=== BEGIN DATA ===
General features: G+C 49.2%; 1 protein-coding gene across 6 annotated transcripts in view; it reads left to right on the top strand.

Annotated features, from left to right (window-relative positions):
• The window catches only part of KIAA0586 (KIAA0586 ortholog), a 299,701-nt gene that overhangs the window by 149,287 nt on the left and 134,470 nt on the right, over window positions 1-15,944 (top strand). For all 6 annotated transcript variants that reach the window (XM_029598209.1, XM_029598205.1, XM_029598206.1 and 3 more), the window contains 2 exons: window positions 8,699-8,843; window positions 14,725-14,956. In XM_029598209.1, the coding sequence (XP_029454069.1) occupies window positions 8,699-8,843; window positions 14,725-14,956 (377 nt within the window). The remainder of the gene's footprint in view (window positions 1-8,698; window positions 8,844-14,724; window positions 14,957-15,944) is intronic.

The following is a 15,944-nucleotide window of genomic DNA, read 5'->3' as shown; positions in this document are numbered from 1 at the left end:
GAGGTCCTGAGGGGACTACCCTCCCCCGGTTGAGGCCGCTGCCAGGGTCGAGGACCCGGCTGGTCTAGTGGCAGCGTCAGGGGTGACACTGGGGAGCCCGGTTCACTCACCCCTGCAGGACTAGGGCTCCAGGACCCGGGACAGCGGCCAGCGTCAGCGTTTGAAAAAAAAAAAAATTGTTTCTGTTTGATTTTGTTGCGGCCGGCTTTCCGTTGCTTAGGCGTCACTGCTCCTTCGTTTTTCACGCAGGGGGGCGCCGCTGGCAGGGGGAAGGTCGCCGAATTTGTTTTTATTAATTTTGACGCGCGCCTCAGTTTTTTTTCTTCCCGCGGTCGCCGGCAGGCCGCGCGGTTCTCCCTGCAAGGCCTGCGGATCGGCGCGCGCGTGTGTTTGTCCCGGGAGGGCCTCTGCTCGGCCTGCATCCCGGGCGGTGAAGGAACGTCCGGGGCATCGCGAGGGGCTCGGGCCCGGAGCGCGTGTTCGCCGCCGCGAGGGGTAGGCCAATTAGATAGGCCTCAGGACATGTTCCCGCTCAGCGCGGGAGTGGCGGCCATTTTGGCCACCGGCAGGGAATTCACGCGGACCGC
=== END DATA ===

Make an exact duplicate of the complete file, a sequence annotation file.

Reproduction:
General features: G+C 49.2%; 1 protein-coding gene across 6 annotated transcripts in view; it reads left to right on the top strand.

Annotated features, from left to right (window-relative positions):
• The window catches only part of KIAA0586 (KIAA0586 ortholog), a 299,701-nt gene that overhangs the window by 149,287 nt on the left and 134,470 nt on the right, over window positions 1-15,944 (top strand). For all 6 annotated transcript variants that reach the window (XM_029598209.1, XM_029598205.1, XM_029598206.1 and 3 more), the window contains 2 exons: window positions 8,699-8,843; window positions 14,725-14,956. In XM_029598209.1, the coding sequence (XP_029454069.1) occupies window positions 8,699-8,843; window positions 14,725-14,956 (377 nt within the window). The remainder of the gene's footprint in view (window positions 1-8,698; window positions 8,844-14,724; window positions 14,957-15,944) is intronic.

The following is a 15,944-nucleotide window of genomic DNA, read 5'->3' as shown; positions in this document are numbered from 1 at the left end:
GAGGTCCTGAGGGGACTACCCTCCCCCGGTTGAGGCCGCTGCCAGGGTCGAGGACCCGGCTGGTCTAGTGGCAGCGTCAGGGGTGACACTGGGGAGCCCGGTTCACTCACCCCTGCAGGACTAGGGCTCCAGGACCCGGGACAGCGGCCAGCGTCAGCGTTTGAAAAAAAAAAAAATTGTTTCTGTTTGATTTTGTTGCGGCCGGCTTTCCGTTGCTTAGGCGTCACTGCTCCTTCGTTTTTCACGCAGGGGGGCGCCGCTGGCAGGGGGAAGGTCGCCGAATTTGTTTTTATTAATTTTGACGCGCGCCTCAGTTTTTTTTCTTCCCGCGGTCGCCGGCAGGCCGCGCGGTTCTCCCTGCAAGGCCTGCGGATCGGCGCGCGCGTGTGTTTGTCCCGGGAGGGCCTCTGCTCGGCCTGCATCCCGGGCGGTGAAGGAACGTCCGGGGCATCGCGAGGGGCTCGGGCCCGGAGCGCGTGTTCGCCGCCGCGAGGGGTAGGCCAATTAGATAGGCCTCAGGACATGTTCCCGCTCAGCGCGGGAGTGGCGGCCATTTTGGCCACCGGCAGGGAATTCACGCGGACCGC